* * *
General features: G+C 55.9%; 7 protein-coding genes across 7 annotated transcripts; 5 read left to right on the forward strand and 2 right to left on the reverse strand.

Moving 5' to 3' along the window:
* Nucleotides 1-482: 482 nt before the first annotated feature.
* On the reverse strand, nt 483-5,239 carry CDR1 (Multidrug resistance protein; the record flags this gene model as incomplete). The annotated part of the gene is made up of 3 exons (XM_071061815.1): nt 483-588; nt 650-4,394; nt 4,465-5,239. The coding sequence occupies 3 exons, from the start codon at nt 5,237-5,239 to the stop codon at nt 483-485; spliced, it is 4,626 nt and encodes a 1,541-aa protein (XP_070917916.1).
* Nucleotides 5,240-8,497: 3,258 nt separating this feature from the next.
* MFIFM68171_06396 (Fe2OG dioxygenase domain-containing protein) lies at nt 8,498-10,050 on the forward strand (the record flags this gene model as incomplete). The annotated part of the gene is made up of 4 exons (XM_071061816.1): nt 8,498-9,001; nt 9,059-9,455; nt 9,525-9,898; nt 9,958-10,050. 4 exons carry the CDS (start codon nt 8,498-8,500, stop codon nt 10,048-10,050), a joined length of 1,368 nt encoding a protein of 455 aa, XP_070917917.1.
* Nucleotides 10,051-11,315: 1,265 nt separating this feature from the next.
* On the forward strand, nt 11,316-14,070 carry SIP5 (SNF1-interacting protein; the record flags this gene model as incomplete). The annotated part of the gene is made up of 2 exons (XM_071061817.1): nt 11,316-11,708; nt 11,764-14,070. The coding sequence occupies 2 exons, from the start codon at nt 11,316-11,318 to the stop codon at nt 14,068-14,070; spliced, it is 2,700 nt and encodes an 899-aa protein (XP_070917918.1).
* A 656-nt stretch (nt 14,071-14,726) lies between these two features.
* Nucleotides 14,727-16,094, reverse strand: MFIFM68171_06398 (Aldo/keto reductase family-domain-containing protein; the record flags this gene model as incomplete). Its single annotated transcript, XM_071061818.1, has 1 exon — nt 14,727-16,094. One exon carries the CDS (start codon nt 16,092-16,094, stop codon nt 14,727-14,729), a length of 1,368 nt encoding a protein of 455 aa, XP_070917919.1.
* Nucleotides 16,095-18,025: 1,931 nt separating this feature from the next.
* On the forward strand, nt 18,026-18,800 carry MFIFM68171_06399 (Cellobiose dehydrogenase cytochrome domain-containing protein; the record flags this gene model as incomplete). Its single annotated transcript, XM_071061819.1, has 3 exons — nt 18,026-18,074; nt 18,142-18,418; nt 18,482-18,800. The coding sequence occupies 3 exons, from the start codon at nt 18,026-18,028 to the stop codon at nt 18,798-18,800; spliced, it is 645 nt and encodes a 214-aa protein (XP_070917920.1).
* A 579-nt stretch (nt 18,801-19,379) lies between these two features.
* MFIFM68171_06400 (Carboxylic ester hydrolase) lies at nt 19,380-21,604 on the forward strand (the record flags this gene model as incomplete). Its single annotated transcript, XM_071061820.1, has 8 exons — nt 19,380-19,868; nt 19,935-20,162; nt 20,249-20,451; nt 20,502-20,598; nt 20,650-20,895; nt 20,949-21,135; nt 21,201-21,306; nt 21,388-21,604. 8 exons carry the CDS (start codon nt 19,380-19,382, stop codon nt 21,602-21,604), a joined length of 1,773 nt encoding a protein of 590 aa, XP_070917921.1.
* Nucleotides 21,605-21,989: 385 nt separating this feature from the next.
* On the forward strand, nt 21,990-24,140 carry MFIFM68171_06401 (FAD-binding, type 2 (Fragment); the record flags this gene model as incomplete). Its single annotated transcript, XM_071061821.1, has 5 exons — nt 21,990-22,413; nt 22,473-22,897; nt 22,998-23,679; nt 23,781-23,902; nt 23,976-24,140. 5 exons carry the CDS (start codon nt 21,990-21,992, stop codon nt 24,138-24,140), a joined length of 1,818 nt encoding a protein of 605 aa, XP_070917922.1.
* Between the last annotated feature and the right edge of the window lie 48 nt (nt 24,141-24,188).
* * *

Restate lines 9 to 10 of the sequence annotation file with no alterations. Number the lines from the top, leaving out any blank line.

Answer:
* A 656-nt stretch (nt 14,071-14,726) lies between these two features.
* Nucleotides 14,727-16,094, reverse strand: MFIFM68171_06398 (Aldo/keto reductase family-domain-containing protein; the record flags this gene model as incomplete). Its single annotated transcript, XM_071061818.1, has 1 exon — nt 14,727-16,094. One exon carries the CDS (start codon nt 16,092-16,094, stop codon nt 14,727-14,729), a length of 1,368 nt encoding a protein of 455 aa, XP_070917919.1.